There is a proven link between creativity and madness. I think it’s important for us writers to understand the connection, how it can affect us and what we can do to find our inner equilibrium.
When I studied creative writing at university, the program I studied was called Professional Writing. My classmates and I quickly renamed it to Professional Madness. The link between creativity and madness has been around for a long time, but it’s only now that it’s been proven. Aristotle is said to have said that “there is no true genius without a touch of madness” when philosophizing about why so many in poetry, philosophy, and art often suffered from melancholy.
It is only now, in recent years, that the link has been confirmed. In their book Equilibrium: The link between creativity and madness, Simon Kyaga and Jonas Matsson write that “it is two sides of the same coin. The personality traits we associate with madness and otherness turn out to be not only associated with mental illness and neuropsychiatric diagnosis, but have also paved the way for what we associate with the most valued aspects of society: artistic expression, musicality, entrepreneurship, certain types of leadership and technological progress.”
What I, as an author, find most interesting about the book is that it gives me a greater understanding of why many of us creative souls can sometimes fall into manic periods and why it can be difficult to get out of a creative slump. What I liked best in the book was when the authors describe Equilibrium: “For a person to succeed in a creative field, an inner equilibrium is required, an equilibrium in which a touch of madness is matched by the ability to plan, analyze, and execute.” And that equilibrium is something I feel I have found recently. I think the combination of habits, such as regular meditation and exercise, has made me more alert and focused. It has allowed me to get up an hour earlier each day to write. If I want to write more later in the day, I can, but the habit of writing in the morning is something I want to cement as a daily habit so I can do it whether I’m working or on vacation.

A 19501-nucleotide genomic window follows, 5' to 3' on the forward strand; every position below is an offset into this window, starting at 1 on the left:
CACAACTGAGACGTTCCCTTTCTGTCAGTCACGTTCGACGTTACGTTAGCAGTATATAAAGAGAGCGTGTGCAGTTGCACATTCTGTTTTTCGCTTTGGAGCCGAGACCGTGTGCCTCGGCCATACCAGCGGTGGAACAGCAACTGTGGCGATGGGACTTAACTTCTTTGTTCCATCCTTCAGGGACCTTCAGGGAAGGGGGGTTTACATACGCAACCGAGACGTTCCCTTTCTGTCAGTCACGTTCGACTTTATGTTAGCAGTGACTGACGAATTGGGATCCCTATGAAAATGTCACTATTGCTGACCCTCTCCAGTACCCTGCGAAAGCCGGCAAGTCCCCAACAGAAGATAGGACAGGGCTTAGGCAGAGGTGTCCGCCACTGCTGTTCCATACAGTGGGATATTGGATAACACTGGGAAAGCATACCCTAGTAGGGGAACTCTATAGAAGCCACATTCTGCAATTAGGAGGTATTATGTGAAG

The things that helped me find equilibrium may not work for you. But I recommend that you read the book and think about what habits you can try to add to your everyday life that make you feel good and have inner balance.